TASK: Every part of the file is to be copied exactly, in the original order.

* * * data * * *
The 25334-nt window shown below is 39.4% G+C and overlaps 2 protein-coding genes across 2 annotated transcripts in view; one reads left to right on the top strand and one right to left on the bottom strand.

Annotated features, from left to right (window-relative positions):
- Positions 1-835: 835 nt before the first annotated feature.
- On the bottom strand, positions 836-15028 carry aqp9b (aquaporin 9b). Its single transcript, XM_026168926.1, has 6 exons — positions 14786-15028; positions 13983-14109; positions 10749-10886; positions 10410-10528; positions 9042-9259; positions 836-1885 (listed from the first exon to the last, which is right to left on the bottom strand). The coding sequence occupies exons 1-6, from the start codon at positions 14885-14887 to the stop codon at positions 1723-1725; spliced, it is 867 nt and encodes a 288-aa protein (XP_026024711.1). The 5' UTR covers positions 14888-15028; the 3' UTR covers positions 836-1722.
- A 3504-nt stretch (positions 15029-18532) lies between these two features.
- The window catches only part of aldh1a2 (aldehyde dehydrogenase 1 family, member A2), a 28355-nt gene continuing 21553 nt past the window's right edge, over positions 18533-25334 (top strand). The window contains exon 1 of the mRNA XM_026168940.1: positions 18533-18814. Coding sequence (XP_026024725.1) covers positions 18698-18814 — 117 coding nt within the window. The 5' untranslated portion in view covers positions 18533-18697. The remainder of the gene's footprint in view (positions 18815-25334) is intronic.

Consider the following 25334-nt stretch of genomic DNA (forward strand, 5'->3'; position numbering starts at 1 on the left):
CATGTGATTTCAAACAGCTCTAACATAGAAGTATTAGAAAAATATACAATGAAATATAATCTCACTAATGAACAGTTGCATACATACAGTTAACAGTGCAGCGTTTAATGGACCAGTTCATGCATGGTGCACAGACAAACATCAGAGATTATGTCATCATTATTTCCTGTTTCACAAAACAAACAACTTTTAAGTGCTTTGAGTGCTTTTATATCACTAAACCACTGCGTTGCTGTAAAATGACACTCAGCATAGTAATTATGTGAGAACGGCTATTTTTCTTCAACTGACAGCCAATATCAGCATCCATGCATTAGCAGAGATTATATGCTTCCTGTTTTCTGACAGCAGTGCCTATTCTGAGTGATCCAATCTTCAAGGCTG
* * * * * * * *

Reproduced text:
The 25334-nt window shown below is 39.4% G+C and overlaps 2 protein-coding genes across 2 annotated transcripts in view; one reads left to right on the top strand and one right to left on the bottom strand.

Annotated features, from left to right (window-relative positions):
- Positions 1-835: 835 nt before the first annotated feature.
- On the bottom strand, positions 836-15028 carry aqp9b (aquaporin 9b). Its single transcript, XM_026168926.1, has 6 exons — positions 14786-15028; positions 13983-14109; positions 10749-10886; positions 10410-10528; positions 9042-9259; positions 836-1885 (listed from the first exon to the last, which is right to left on the bottom strand). The coding sequence occupies exons 1-6, from the start codon at positions 14885-14887 to the stop codon at positions 1723-1725; spliced, it is 867 nt and encodes a 288-aa protein (XP_026024711.1). The 5' UTR covers positions 14888-15028; the 3' UTR covers positions 836-1722.
- A 3504-nt stretch (positions 15029-18532) lies between these two features.
- The window catches only part of aldh1a2 (aldehyde dehydrogenase 1 family, member A2), a 28355-nt gene continuing 21553 nt past the window's right edge, over positions 18533-25334 (top strand). The window contains exon 1 of the mRNA XM_026168940.1: positions 18533-18814. Coding sequence (XP_026024725.1) covers positions 18698-18814 — 117 coding nt within the window. The 5' untranslated portion in view covers positions 18533-18697. The remainder of the gene's footprint in view (positions 18815-25334) is intronic.

Consider the following 25334-nt stretch of genomic DNA (forward strand, 5'->3'; position numbering starts at 1 on the left):
CATGTGATTTCAAACAGCTCTAACATAGAAGTATTAGAAAAATATACAATGAAATATAATCTCACTAATGAACAGTTGCATACATACAGTTAACAGTGCAGCGTTTAATGGACCAGTTCATGCATGGTGCACAGACAAACATCAGAGATTATGTCATCATTATTTCCTGTTTCACAAAACAAACAACTTTTAAGTGCTTTGAGTGCTTTTATATCACTAAACCACTGCGTTGCTGTAAAATGACACTCAGCATAGTAATTATGTGAGAACGGCTATTTTTCTTCAACTGACAGCCAATATCAGCATCCATGCATTAGCAGAGATTATATGCTTCCTGTTTTCTGACAGCAGTGCCTATTCTGAGTGATCCAATCTTCAAGGCTG